Rookie Back James Conner Knows ‘If You Can’t Protect, You Can’t Play’

With Le’Veon Bell still sitting out training camp, Pittsburgh Steelers rookie running back James Conner has had plenty of time to be on the field with the offense learning his craft. Unfortunately for him, the majority of that time thus far has been spent as an observer, though he should be able to return soon from his shoulder injury.

But when he was in the field, he impressed, and he has remained engaged in drills even though he has not been participating. The third-round draft pick, most importantly, however, knows what he has to do in order to get on the field: gain his coaches’ trust.

And in order to do that, first and foremost, he has to keep Ben Roethlisberger’s jersey clean.

Conner sat down for an interview during Friday’s practice on SiriusXM, and one of the topics that they covered was understanding the importance of working in pass protection, and even how that differs from the college level to the pros.

Conner admitted that he has “still got a lot of work to do”, and that “It’s a lot different from Pitt with the protections”. But one thing is fundamental. “I can’t let Ben get hit”, he said. “If you can’t protect, you can’t play. So I’m still learning the playbook and the protections because that’s the most important thing”.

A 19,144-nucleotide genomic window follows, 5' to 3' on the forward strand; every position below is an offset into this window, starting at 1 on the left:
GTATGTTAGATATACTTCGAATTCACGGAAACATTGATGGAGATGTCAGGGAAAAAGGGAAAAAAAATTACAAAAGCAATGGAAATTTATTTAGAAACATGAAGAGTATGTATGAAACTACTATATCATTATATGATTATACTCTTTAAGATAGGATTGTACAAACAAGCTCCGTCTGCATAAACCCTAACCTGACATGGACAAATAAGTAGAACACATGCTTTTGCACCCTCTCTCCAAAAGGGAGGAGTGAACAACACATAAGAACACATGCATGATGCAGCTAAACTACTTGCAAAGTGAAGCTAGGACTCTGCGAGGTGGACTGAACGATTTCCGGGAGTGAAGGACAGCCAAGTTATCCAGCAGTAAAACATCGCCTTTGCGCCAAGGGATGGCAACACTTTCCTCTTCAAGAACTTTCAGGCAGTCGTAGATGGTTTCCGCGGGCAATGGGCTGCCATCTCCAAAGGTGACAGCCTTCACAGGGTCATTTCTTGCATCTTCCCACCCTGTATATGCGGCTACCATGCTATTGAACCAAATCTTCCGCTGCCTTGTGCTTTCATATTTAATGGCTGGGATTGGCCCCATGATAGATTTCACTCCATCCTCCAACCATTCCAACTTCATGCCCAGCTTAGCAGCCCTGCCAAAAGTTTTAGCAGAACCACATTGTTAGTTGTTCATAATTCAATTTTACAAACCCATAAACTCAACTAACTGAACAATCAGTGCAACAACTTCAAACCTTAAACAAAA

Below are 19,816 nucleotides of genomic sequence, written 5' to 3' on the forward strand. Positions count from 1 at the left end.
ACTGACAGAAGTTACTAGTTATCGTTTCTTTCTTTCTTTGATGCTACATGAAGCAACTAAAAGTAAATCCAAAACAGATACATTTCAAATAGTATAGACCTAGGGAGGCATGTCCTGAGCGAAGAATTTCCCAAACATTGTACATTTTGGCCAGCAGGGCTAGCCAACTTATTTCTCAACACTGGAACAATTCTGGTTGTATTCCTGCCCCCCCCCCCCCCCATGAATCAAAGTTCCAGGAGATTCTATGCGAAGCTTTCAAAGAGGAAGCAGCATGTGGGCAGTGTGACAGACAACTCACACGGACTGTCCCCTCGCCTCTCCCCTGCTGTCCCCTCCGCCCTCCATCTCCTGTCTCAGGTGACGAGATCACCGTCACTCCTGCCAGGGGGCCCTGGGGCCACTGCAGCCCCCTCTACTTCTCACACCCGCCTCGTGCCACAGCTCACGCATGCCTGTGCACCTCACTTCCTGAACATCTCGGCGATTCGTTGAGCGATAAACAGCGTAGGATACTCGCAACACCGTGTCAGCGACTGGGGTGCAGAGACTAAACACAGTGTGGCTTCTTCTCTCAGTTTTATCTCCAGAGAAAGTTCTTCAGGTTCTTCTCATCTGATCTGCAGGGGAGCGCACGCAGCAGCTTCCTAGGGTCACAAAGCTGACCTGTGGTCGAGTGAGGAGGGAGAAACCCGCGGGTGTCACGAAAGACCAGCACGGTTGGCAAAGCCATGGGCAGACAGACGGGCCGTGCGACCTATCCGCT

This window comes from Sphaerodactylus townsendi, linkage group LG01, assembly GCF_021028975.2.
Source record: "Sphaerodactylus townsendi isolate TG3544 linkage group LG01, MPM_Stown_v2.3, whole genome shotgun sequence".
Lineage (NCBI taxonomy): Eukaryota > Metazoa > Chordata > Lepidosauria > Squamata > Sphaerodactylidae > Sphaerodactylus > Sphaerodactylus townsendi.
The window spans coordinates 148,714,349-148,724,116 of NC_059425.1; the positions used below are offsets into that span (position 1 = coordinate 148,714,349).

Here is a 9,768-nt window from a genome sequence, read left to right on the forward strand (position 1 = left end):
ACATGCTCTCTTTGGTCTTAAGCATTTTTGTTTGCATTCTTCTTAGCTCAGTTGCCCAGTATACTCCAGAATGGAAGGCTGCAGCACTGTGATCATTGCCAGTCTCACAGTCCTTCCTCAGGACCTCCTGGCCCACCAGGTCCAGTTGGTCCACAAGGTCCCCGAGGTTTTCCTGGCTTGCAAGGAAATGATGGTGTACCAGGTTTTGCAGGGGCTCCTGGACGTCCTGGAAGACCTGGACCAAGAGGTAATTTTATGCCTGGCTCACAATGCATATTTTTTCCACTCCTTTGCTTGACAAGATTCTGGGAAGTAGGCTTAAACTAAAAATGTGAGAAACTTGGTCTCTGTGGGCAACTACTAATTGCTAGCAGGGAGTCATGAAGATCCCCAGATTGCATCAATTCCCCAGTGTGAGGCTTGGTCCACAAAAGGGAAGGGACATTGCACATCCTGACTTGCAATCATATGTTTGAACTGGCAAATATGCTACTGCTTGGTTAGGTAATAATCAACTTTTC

And it’s good, frankly, that he understands that. When you have at your disposal a back like Bell, who is capable of doing everything, and who rarely comes off the field, you’re not going to want to take him out in favor of a running back who signals to the defense that you are going to run the ball.

While Conner has also impressed in his minimal work with his soft hands as a pass-catcher, he understands that pass-protection precedes even that. “No matter what your route is, you have to protect first”, he said, while allowing that he is “doing good with it so far. I still have a long way to go before I master it and feel completely comfortable with it, but it’s a work in progress, and that’s why we’re at training camp”.

And good would seem to be a fair assessment based on the evaluation of the backs-on-backers drill that opened the padded portion of the Steelers’ practice, which the rookie did get a chance to participate in. he did well enough to get his coaches’ and teammates’ attention.

“That’s the drill where you find out your physicality”, he said of the blocking drill. “So we put the pads on, and that’s one of the keys to my game is being physical, so I like that drill”.

Not every running back does. Just ask Brandon Brown-Dukes. But Conner’s physicality is one of the reasons the Steelers drafted him, and it should serve him well once the games begin. Assuming he is able to stay on the field.

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